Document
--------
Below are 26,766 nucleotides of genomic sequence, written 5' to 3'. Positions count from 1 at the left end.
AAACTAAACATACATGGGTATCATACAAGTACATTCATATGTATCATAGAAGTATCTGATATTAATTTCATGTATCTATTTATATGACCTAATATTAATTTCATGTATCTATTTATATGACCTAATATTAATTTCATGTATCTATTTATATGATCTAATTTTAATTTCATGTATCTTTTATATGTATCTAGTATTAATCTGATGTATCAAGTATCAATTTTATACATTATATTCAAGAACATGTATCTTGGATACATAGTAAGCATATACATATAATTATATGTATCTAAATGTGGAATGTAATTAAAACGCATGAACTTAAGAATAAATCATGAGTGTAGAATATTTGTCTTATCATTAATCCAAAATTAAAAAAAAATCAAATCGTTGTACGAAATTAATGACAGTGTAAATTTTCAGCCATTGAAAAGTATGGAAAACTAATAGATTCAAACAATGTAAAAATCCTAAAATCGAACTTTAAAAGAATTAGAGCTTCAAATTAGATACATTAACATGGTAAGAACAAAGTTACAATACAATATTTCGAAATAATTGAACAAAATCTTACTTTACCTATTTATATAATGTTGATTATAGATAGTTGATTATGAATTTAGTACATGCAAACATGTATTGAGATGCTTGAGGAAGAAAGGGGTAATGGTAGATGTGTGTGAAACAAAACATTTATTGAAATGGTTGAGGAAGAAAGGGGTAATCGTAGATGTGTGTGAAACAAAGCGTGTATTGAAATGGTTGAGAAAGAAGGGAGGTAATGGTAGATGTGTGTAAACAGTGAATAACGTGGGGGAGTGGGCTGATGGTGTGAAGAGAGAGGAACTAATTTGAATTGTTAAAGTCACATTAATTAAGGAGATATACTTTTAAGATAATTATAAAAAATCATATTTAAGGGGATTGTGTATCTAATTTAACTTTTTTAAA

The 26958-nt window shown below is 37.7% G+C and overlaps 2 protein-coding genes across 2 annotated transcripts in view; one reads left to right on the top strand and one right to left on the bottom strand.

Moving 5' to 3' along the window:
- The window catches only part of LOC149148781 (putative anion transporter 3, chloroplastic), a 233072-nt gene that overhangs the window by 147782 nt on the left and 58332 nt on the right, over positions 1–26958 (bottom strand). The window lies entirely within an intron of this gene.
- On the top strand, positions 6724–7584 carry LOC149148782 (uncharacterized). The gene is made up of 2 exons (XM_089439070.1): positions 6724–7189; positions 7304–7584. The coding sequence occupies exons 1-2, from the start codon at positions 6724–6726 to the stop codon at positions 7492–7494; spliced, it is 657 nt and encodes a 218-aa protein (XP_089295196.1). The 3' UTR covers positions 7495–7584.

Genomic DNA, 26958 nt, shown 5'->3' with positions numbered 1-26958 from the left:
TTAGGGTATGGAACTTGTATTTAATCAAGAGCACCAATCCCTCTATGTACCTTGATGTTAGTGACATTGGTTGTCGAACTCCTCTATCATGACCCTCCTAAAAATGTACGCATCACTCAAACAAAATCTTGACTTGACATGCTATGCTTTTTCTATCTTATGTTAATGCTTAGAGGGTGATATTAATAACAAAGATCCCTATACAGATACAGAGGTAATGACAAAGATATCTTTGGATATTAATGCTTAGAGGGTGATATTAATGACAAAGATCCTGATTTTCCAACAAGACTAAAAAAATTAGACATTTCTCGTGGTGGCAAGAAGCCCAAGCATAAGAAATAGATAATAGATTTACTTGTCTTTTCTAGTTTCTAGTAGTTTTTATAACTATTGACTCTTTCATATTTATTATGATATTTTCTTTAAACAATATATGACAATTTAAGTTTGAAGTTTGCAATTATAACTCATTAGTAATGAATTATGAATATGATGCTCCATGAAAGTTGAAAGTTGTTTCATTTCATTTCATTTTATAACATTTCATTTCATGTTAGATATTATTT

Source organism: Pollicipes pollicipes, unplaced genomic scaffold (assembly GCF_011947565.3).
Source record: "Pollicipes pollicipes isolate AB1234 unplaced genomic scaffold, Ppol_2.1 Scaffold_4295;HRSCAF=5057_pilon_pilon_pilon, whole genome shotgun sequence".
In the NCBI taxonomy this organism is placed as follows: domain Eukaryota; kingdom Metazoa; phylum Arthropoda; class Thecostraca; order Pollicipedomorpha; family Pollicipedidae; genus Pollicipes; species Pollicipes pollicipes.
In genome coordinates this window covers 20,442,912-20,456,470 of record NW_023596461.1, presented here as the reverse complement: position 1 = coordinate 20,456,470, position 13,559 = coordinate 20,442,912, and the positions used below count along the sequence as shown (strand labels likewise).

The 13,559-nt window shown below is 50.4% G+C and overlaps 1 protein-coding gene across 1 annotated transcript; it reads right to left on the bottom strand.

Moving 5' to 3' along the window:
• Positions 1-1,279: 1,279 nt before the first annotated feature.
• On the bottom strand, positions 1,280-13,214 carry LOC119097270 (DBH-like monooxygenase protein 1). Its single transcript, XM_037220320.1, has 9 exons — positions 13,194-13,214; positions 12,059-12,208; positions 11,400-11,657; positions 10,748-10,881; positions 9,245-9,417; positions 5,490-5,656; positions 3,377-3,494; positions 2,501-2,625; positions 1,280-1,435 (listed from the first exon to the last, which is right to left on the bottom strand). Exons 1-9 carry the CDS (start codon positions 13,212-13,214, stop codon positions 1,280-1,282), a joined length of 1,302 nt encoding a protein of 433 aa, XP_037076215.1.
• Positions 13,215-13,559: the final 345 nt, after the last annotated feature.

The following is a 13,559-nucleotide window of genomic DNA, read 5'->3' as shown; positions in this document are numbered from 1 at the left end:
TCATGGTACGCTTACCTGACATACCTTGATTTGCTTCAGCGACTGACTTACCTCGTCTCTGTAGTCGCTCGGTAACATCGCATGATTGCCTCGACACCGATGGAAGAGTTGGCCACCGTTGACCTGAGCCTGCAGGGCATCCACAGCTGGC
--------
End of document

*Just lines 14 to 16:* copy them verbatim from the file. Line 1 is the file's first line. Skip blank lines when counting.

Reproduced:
Moving 5' to 3' along the window:
• Positions 1-1,279: 1,279 nt before the first annotated feature.
• On the bottom strand, positions 1,280-13,214 carry LOC119097270 (DBH-like monooxygenase protein 1). Its single transcript, XM_037220320.1, has 9 exons — positions 13,194-13,214; positions 12,059-12,208; positions 11,400-11,657; positions 10,748-10,881; positions 9,245-9,417; positions 5,490-5,656; positions 3,377-3,494; positions 2,501-2,625; positions 1,280-1,435 (listed from the first exon to the last, which is right to left on the bottom strand). Exons 1-9 carry the CDS (start codon positions 13,212-13,214, stop codon positions 1,280-1,282), a joined length of 1,302 nt encoding a protein of 433 aa, XP_037076215.1.